NotesFAQContact Us
Search Tips
ERIC Number: ED230990
Record Type: RIE
Publication Date: 1983-Apr
Pages: 14
Abstractor: N/A
Assumptions about Communication: Impact on Teaching and Teacher Preparation. Communication Theory and Instructional Theory. [and] The Goals of Communication Teacher Education: A University Perspective.
Friedrich, Gustav W.
There are two philosophies concerning how teachers might best facilitate their students' acquisition of communication competence. The first, a skills-oriented philosophy, adopts a building-block approach to the acquisition of communication competence. Organizationally, a public speaking course might start with a unit on analyzing audience and occasion and proceed through such units as the selection of topics and purposes, the selection and support of main ideas, and so on. For each unit, students would be taught and evaluated in terms of component skills. Judgments about the success of the total effort would be reserved until the end of the semester. The second philosophy is a function-oriented approach. A public speaking course developed in this fashion would include numerous holistic public presentations. Within some taxonomy of function, the presentations would be sequenced to move from less difficult to more difficult. Success for each speech would be judged in terms of relative accomplishment of the specific task or function. Of these two approaches, the skills-oriented approach would be most useful if one subscribes to the view of communication as instrument for conveying knowledge, expressing feelings, changing attitudes, or directing action. If, however, communication is viewed as a transactional process by which individuals create and sustain the realities by which they live, a function-oriented approach would possess greater utility. (HOD)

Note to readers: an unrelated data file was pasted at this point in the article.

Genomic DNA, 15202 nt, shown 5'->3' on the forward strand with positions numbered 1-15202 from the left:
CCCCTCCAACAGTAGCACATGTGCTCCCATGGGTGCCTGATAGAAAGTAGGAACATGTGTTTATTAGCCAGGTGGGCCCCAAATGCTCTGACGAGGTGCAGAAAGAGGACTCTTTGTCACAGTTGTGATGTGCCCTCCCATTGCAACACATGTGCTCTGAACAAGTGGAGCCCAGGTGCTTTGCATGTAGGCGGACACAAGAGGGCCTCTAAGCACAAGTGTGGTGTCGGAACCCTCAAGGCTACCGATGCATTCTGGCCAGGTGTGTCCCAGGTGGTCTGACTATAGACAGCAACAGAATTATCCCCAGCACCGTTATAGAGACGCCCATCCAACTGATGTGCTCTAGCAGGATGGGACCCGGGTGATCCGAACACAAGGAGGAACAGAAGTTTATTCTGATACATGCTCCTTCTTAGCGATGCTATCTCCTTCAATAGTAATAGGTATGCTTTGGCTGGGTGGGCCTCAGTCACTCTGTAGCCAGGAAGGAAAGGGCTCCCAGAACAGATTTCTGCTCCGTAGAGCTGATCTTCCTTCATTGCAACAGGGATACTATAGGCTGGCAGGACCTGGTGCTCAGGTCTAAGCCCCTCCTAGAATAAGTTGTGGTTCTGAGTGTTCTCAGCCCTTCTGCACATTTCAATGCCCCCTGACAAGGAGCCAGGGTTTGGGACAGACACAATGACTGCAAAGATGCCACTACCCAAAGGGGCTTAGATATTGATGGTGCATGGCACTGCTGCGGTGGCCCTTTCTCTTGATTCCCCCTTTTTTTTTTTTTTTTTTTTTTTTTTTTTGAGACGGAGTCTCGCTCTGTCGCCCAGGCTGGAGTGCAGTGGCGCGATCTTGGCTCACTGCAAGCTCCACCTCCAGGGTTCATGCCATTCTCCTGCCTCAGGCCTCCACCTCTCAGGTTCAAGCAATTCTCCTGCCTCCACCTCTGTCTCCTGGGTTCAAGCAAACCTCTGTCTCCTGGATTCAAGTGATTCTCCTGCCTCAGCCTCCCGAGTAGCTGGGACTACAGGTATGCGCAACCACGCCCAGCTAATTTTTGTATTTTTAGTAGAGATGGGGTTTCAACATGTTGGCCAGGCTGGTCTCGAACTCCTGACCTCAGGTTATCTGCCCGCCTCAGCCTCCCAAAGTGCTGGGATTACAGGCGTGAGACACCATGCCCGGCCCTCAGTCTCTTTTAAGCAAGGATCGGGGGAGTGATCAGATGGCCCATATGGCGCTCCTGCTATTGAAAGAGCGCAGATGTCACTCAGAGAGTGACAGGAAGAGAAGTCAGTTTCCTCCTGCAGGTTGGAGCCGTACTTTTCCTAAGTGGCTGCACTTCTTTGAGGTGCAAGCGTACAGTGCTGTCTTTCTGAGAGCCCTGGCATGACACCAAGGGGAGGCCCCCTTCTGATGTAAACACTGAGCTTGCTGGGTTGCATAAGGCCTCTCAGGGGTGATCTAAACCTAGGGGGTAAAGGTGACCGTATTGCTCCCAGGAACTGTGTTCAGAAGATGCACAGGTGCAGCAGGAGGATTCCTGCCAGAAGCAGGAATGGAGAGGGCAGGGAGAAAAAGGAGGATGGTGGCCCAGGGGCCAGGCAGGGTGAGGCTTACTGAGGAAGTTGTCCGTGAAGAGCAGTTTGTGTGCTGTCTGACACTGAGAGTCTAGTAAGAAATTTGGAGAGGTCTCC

Publication Type: Guides - Classroom - Teacher; Speeches/Meeting Papers
Education Level: N/A
Audience: Practitioners
Language: English
Sponsor: N/A
Authoring Institution: N/A
Grant or Contract Numbers: N/A
Note: Papers presented at the Annual Meeting of the Central States Speech Association (Lincoln, NE, April 7-9, 1983).